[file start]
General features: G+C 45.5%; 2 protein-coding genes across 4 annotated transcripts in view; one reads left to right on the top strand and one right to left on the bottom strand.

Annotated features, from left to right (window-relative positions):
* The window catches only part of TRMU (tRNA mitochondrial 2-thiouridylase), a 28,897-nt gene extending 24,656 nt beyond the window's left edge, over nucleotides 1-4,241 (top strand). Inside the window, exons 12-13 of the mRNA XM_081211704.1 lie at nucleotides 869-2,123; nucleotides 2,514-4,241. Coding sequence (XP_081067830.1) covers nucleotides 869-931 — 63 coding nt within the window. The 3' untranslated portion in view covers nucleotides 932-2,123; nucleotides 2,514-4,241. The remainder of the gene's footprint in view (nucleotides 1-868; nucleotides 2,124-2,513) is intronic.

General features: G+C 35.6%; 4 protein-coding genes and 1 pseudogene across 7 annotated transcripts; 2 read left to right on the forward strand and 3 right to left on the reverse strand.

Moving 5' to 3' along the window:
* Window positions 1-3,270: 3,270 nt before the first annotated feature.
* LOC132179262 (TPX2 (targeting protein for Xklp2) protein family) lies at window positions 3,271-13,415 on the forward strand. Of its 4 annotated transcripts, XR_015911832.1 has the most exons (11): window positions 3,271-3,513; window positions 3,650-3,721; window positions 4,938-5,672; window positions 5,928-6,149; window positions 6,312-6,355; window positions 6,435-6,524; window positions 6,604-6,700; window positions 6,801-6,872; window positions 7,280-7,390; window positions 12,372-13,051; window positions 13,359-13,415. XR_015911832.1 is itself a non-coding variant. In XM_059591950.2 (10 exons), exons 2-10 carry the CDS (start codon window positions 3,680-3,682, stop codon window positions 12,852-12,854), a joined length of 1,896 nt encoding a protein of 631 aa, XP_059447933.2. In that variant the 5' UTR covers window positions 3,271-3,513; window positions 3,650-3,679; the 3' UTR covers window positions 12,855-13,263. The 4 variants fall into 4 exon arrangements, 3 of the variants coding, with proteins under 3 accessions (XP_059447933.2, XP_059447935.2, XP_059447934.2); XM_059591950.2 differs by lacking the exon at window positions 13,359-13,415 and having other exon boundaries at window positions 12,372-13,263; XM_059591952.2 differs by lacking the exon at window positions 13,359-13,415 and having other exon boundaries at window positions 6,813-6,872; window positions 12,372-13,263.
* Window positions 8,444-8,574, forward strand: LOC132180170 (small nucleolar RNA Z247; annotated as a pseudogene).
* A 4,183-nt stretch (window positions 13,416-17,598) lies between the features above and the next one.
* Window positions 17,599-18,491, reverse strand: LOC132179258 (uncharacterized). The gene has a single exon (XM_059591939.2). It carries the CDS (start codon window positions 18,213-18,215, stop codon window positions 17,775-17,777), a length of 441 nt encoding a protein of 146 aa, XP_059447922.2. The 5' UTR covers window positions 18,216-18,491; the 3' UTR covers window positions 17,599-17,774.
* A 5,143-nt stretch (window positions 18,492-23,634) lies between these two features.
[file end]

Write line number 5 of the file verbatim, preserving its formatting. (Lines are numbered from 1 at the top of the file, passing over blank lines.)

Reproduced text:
Moving 5' to 3' along the window: